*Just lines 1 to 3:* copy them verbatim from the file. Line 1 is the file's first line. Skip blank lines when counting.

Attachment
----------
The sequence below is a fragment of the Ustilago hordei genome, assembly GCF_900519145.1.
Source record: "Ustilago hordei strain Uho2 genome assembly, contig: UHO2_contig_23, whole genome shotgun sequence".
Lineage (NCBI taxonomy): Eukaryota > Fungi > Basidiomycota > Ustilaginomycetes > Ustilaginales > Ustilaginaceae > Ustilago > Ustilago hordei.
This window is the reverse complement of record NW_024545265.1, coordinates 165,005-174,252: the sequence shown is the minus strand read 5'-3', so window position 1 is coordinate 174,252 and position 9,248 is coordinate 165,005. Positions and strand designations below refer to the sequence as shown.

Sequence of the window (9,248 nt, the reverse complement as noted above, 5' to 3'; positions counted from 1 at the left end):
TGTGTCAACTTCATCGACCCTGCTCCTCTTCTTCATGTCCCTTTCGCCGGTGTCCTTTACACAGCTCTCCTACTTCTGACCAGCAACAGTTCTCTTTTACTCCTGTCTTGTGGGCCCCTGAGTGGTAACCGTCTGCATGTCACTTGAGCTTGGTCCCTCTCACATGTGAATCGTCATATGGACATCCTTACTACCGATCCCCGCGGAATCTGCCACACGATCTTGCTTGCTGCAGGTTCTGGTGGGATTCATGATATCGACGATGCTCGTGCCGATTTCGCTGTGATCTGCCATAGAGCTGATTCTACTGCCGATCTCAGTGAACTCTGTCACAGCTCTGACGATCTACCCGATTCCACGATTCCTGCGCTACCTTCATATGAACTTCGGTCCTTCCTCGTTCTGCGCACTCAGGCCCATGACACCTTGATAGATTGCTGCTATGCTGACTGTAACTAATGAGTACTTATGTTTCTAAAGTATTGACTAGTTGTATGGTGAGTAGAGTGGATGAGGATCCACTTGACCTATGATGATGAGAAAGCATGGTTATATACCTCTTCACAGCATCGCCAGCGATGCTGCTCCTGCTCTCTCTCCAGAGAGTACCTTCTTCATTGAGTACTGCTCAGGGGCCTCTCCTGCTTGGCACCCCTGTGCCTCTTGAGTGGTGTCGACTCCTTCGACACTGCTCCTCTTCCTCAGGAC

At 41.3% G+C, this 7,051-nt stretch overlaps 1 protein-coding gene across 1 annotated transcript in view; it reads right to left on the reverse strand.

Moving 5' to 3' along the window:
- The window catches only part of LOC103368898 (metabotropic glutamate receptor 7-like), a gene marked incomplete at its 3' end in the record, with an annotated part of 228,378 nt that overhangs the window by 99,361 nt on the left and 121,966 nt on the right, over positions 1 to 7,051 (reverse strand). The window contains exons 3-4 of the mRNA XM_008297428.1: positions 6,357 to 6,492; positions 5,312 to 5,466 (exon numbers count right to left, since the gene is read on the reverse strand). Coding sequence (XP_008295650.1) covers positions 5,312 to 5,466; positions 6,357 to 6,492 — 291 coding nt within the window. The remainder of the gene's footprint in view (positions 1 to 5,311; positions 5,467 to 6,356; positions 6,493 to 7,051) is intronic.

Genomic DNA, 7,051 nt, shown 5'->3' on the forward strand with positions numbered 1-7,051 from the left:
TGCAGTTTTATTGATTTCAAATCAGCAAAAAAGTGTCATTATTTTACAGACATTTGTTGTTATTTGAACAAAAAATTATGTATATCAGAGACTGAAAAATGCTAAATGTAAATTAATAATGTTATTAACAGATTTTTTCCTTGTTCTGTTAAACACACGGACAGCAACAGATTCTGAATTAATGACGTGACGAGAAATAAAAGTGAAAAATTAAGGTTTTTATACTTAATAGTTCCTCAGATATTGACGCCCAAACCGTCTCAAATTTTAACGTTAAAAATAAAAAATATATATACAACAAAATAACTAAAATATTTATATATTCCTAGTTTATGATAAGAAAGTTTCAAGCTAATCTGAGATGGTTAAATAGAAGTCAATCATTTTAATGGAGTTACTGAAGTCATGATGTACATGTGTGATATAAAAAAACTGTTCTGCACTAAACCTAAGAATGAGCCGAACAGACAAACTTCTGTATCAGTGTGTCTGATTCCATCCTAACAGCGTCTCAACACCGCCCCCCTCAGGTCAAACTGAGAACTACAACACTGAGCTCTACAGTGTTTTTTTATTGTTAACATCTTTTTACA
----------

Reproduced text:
The sequence below is a fragment of the Ustilago hordei genome, assembly GCF_900519145.1.
Source record: "Ustilago hordei strain Uho2 genome assembly, contig: UHO2_contig_23, whole genome shotgun sequence".
Lineage (NCBI taxonomy): Eukaryota > Fungi > Basidiomycota > Ustilaginomycetes > Ustilaginales > Ustilaginaceae > Ustilago > Ustilago hordei.